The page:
TYJM: A Better Group Project

August 2011 to Dec 2014: Marketing Plan Project as a Multi-player Game

When we have shared intentionality, we actively identify as part of a group, we deliberately and explicitly agreed on a goal, and we can understand what others expect us to do. Jane McGonigal

We come to the final part in this series.  In Part Four I explained changes made to the individual experience by providing students with compelling, unnecessary obstacles in the form of ‘quests’.  These quests also gave students a clearer understanding of the Marketing Plan Project and their role in it’s successful  completion.  The focus of Part Five is the collaborative process through which groups transformed themselves into teams.

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TYJM: Motivating Team Members

‘Quest’ as a Catalyst
One of the many great examples in Reality is Broken was Quest to Learn. Quest to Learn(Q2L) is a grade 6-12 school in New York City that is built on game-based learning. “At Quest, we define games as carefully designed, student-driven systems that are narrative-based, structured, interactive and immersive. Seeing game-based learning in action provided me with a tangible and relevant use case at the proverbial intersection of game design and learning.

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TYJM: The Problem with Group Projects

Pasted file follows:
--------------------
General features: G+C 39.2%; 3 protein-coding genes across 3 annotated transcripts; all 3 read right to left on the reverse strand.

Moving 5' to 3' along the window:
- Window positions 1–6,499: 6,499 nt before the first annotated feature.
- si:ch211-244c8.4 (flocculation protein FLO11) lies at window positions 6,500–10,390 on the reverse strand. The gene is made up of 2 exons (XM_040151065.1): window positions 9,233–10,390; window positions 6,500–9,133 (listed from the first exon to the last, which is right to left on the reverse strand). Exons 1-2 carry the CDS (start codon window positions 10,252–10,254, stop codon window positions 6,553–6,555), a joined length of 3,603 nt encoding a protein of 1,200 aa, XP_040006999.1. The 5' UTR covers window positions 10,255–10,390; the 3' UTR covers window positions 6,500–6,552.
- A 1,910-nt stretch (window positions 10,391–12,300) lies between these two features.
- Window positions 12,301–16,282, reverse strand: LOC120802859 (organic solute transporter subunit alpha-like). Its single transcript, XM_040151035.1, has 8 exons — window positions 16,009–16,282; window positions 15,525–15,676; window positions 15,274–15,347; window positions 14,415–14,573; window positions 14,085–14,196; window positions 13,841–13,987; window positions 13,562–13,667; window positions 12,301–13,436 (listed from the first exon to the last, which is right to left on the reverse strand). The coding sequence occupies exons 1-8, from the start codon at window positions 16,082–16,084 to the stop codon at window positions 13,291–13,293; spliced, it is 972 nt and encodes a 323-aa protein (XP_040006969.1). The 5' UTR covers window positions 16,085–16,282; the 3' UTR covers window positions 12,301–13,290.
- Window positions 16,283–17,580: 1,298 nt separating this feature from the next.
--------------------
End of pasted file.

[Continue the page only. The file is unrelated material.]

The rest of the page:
The Problem with Group Projects
The preceding articles in this series focus on the portion of Reality is Broken we listened to on our drive to the beach. On the drive back home, the book transitioned from individual gameplay to collaborative game play; providing me with a window on the “shared concentration and synchronized engagement”. Read More

TYJM: The Four Defining Traits of Game Design

There is a tendency for many of us in academia put the emphasis on the ‘teaching’ side of the teaching/learning equation. Perhaps this is because we have more control over teaching. Of course, teaching without learning is a pretty pointless exercise. At first blush, its easy to think that, when we design courses and learning modules, that we’ve got “goals, rules, and feedback” covered. Voluntary participation is another matter. My first thought was to dismiss this as a characteristic that couldn’t directly translate from game design to course design. After all, students don’t ‘voluntarily’ attend classes the way they ‘voluntarily’ play games.

Goals and Rules to Motivate Rather Than Control
However, as I listened to the book I experienced a paradigm shift. McGonigal defined each of these traits in a way that had me rethink their purpose and function. Instead of defining ‘goals’ in terms of content and learning objectives, McGonigal framed them as ways to focus players attention and provide them “with a sense of purpose“. ‘Rules’, rather than explaining, very specifically, how the ‘goals’ needed to be met, involved “removing or limiting the obvious ways of getting to the goal” in order to “unleash creativity and foster strategic thinking“. Read More

Thank You, Jane McGonigal! Pt.1

While attending DevLearn 2017 in Las Vegas I had the opportunity to meet Jane McGonigal. I don’t usually do the book signing ‘thing’ but, after her keynote, I bought a copy of “Reality is Broken” from the conference book stand and waited in line. I wanted to thank Jane for the writing a book that profoundly altered my understanding of game design and how it could be used to create engaging and challenging learning experiences.

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